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August 15th, 2014:

SCMP: Follow best practice on waste incineration, and think local

Friday, 15 August, 2014


As project designer of a conservation group on Lantau, I wish to respond to the letter by Elvis W. K. Au, assistant director of environmental protection, regarding the Shek Kwu Chau incinerator (“Incinerator will adopt proven, cost-effective technology on island [1]”, August 5).

I visited the plasma arc gasification plant in Teesside, in northeast England, on June 18, joining its annual open day. Many delegates and big name companies from around the world attended. I was the plant’s first “Hong Kong delegate”.

The day included presentations and a visit to the plant, which was impressive. It is the largest plant in the world and will come into commission by next year.

The most striking part of the visit was the large number of delegates from China, gathering information on plasma. Two out of the three presentations given were by Chinese companies, which have set up plasma gasification plants; it felt as if China was teaching the rest of the world.

I also talked with the British team that met seven Hong Kong government representatives when they visited Britain. They had met in a hotel room in London for an hour: the Hong Kong representatives had said they did not have enough time to visit the Teesside plant. They then visited a small-scale plasma gasification site, in Avonmouth, in southern England, Afval, a company generating electricity from waste in the Netherlands, and then went on to Denmark.

The reaction of the British officials had been the same as mine: surely, if you go on a fact-finding mission, you should go to the best example of whatever that subject is.

Someone senior in the government told me we needed the proposed super incinerator, because, firstly, Hong Kong people were never going to be able to reduce, reuse and recycle their waste in time; and, secondly, plasma would not work.

After my visit to the Teesside plant, my response is to ask: why will plasma arc facilities not work? If the rest of the world is doing it, and it needs to be done, then Hong Kong can do it.

Let’s catch up. Hong Kong always wants everything super-sized, but is that the way of the future?

The workable future is smaller scale and localised. A plasma plant can be constructed quickly, and does not pollute or need landfills, as there is no residue ash waste.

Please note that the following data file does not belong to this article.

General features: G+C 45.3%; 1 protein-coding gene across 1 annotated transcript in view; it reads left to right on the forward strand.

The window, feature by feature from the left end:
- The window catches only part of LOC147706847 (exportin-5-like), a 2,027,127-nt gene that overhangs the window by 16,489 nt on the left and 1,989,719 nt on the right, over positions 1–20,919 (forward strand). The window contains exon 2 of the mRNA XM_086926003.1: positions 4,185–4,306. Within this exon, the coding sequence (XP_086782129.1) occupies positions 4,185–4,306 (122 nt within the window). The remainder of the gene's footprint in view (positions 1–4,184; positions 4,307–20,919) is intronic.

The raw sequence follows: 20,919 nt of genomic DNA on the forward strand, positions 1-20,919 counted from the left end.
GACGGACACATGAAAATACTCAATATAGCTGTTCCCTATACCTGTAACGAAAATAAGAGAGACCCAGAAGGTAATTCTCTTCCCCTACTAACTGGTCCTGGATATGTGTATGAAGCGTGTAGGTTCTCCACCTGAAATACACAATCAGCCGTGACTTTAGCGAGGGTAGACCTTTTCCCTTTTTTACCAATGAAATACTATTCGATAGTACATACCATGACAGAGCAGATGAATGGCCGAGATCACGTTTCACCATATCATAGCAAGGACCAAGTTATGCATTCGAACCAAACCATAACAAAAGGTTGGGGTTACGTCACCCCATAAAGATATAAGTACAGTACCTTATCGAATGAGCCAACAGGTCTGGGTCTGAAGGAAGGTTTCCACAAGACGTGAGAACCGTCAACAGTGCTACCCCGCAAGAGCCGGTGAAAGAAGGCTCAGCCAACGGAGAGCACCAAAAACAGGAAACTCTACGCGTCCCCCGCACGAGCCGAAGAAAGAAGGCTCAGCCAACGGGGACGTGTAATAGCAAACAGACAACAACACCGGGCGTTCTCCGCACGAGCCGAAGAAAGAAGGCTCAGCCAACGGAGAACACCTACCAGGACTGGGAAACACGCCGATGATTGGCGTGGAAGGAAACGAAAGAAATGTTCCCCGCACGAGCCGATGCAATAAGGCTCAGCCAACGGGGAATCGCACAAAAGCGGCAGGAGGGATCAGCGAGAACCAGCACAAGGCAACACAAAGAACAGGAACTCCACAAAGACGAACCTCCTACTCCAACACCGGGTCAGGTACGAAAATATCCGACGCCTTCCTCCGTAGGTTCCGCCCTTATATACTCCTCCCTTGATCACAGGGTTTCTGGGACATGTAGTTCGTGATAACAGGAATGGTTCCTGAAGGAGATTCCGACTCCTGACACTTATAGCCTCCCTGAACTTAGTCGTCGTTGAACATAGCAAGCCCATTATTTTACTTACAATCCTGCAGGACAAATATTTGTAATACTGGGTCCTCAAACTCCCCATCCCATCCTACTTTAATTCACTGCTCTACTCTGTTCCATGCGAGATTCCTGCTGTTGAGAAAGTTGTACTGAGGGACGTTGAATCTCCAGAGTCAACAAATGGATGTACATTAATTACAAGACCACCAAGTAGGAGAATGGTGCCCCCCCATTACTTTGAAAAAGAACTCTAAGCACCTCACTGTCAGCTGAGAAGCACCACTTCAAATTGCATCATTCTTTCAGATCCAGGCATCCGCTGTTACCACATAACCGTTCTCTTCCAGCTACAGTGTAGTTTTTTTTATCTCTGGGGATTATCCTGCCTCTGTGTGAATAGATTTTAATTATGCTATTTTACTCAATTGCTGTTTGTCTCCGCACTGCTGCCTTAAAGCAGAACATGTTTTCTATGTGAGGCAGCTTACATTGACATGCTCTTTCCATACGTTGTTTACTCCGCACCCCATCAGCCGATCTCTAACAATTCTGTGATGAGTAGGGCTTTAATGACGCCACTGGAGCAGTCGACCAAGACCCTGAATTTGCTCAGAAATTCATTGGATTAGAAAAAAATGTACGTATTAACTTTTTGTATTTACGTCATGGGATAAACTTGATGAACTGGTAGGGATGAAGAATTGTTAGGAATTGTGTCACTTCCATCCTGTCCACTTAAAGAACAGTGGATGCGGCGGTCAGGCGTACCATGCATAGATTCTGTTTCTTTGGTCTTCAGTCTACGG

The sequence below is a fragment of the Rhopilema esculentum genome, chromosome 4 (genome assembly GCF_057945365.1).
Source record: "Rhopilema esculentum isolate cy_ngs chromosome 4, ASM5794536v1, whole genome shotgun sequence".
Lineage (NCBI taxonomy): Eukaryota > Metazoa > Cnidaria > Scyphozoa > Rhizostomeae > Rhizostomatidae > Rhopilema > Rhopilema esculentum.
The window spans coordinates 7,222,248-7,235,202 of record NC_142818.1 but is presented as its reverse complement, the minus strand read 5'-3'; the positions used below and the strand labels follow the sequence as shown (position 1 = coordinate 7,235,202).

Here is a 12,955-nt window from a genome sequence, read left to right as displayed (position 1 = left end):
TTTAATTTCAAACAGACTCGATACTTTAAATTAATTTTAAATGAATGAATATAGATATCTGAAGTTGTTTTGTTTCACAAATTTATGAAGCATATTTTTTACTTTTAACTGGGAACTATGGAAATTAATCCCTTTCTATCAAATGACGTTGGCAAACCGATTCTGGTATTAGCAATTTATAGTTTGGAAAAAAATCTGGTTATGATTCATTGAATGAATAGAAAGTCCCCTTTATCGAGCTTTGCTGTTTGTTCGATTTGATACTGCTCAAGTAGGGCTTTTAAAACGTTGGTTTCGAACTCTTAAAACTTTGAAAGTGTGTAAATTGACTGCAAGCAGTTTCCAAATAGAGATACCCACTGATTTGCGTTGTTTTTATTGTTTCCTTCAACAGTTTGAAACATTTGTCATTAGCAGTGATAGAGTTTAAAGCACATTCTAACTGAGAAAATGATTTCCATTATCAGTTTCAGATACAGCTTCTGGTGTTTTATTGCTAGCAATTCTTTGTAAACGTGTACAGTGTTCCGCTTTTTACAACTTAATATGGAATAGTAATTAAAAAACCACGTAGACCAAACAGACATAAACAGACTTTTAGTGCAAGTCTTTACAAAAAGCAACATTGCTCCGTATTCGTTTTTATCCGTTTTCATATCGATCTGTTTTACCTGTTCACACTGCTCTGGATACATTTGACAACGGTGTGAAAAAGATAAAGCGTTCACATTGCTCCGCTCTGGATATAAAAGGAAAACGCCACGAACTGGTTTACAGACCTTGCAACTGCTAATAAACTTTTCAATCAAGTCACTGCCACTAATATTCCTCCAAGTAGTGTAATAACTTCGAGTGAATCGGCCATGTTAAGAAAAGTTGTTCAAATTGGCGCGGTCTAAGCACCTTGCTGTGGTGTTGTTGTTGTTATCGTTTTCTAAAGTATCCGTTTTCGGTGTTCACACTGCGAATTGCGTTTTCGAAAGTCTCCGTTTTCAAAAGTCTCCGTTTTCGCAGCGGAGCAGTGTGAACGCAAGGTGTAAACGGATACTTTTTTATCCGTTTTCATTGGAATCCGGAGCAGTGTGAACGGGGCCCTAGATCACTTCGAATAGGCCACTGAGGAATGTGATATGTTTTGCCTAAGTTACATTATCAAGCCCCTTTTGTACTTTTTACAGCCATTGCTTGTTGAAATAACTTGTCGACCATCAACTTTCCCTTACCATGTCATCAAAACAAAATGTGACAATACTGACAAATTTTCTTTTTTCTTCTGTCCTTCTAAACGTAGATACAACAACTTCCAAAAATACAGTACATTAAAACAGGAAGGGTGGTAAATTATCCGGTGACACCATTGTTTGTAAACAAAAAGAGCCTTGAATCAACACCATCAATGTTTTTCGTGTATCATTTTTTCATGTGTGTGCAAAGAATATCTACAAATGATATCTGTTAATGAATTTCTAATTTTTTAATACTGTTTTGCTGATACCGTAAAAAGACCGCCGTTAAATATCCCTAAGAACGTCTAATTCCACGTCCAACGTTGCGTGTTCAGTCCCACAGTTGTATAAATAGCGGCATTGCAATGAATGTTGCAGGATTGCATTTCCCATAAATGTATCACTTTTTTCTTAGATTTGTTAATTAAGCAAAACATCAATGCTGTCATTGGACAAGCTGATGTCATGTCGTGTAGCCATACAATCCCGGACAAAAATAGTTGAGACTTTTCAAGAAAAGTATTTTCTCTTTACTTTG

We can set up cluster recycling centres for composting, recycling, plasma arc facilities and education centres where they are needed all over Hong Kong.

The government has already signed contracts so it is reluctant to change tack. But what is really best for Hong Kong?

Jenny Quinton, Ark Eden Foundation, Lantau

More on this:

Incinerator will adopt proven, cost-effective technology on island [1]

Source URL (retrieved on Aug 15th 2014, 5:55am):


Lai See: Garbage in, garbage out

Saturday, 07 January, 2012

Howard Winn

A letter in today’s paper pooh poohs plasma arc technology as a means of disposing of municipal solid waste saying: ‘To demand that the Environmental Protection Department should consider this technology, which is unproven at any commercial scale, for Hong Kong, is about as ludicrous as suggesting to shoot all of our garbage by space rocket into the sun!’ Strong words from Alexander Luedi, who is the general manager of Explosion Power Hong Kong.

A little context of interest here, which Luedi doesn’t mention in his letter, is that his company, according to its website, specialises in cleaning furnaces, boilers, ash hoppers, silos and other vessels. ‘We provide online boiler cleaning equipment and services to thermal power plants, waste-to-energy plants, … to improve thermal efficiencies, reduce downtime, and improve the safety of maintenance workers.’

So it’s not unreasonable to think Luedi’s eyes lit up at the prospect of business opportunities from a monster incinerator that processes some 3,000 tonnes of municipal solid waste a day which, in turn, generates 1,200 tonnes of fly ash.

In his letter, Luedi says plasma arc technology, ‘is neither needed, nor feasible for the disposal of 3,000 tonnes per day of municipal waste.’

His views don’t appear to be shared by authorities in Japan, the UK, Mexico, India and China, which are all using plasma arc technology to process municipal solid waste and to convert it into energy instead of the conventional moving grate technology proposed for Hong Kong. The new technology produces little in the way of emissions of toxic dioxins and less mess for the likes of Luedi and his company to clean up.

(letter in question)

Incinerators’ good global track record

South China Morning Post

SCMP Letter   Jan 07 2012

Incinerators’ good global track record

Plasma arc is a suitable and proven method for the disposal of small quantities of hazardous waste. However, for household refuse it would use large quantities of energy, and it is definitely neither needed, nor feasible, for the disposal of 3,000 tonnes per day of municipal household waste.

The “old-fashioned” moving grate technology is fully capable of addressing Lai See’s “noxious chemical cocktail” (“Making a hash of dash to ash”, January 4) and hundreds of plants operate worldwide in highly sensitive areas.

To demand that the Environmental Protection Department considers this technology, which is unproven at any commercial scale, for Hong Kong is about as ludicrous as suggesting shooting all our garbage by space rocket into the sun. What is needed is a plant that meets the highest standards in operational efficiencies. That is where the department could learn from my firm.

Alexander Luedi, general manager, Explosion Power Hong Kong Limited